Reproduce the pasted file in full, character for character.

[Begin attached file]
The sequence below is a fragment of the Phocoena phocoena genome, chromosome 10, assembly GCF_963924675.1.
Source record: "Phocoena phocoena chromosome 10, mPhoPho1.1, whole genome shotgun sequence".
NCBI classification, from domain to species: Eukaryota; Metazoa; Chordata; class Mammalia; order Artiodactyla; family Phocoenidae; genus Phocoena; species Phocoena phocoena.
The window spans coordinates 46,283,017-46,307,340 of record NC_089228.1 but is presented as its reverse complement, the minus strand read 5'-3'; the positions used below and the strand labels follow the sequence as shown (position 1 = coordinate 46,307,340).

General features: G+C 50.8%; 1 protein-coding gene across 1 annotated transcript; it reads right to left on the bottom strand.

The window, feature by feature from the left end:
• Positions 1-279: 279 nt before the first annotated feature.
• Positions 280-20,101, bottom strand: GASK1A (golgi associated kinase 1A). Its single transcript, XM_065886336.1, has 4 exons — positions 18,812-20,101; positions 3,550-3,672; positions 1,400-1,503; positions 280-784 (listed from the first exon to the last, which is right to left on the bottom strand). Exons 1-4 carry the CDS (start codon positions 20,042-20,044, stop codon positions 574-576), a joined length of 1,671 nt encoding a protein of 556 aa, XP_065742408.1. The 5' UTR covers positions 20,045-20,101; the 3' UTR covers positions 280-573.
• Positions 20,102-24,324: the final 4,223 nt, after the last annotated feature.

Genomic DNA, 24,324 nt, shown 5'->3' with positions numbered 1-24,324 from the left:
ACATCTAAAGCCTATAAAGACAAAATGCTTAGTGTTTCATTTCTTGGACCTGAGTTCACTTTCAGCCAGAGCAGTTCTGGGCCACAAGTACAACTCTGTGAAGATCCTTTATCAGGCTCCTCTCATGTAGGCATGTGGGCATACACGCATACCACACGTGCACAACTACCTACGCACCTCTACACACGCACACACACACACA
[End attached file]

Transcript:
The sequence below is a fragment of the Phocoena phocoena genome, chromosome 10, assembly GCF_963924675.1.
Source record: "Phocoena phocoena chromosome 10, mPhoPho1.1, whole genome shotgun sequence".
NCBI classification, from domain to species: Eukaryota; Metazoa; Chordata; class Mammalia; order Artiodactyla; family Phocoenidae; genus Phocoena; species Phocoena phocoena.
The window spans coordinates 46,283,017-46,307,340 of record NC_089228.1 but is presented as its reverse complement, the minus strand read 5'-3'; the positions used below and the strand labels follow the sequence as shown (position 1 = coordinate 46,307,340).

General features: G+C 50.8%; 1 protein-coding gene across 1 annotated transcript; it reads right to left on the bottom strand.

The window, feature by feature from the left end:
• Positions 1-279: 279 nt before the first annotated feature.
• Positions 280-20,101, bottom strand: GASK1A (golgi associated kinase 1A). Its single transcript, XM_065886336.1, has 4 exons — positions 18,812-20,101; positions 3,550-3,672; positions 1,400-1,503; positions 280-784 (listed from the first exon to the last, which is right to left on the bottom strand). Exons 1-4 carry the CDS (start codon positions 20,042-20,044, stop codon positions 574-576), a joined length of 1,671 nt encoding a protein of 556 aa, XP_065742408.1. The 5' UTR covers positions 20,045-20,101; the 3' UTR covers positions 280-573.
• Positions 20,102-24,324: the final 4,223 nt, after the last annotated feature.

Genomic DNA, 24,324 nt, shown 5'->3' with positions numbered 1-24,324 from the left:
ACATCTAAAGCCTATAAAGACAAAATGCTTAGTGTTTCATTTCTTGGACCTGAGTTCACTTTCAGCCAGAGCAGTTCTGGGCCACAAGTACAACTCTGTGAAGATCCTTTATCAGGCTCCTCTCATGTAGGCATGTGGGCATACACGCATACCACACGTGCACAACTACCTACGCACCTCTACACACGCACACACACACACA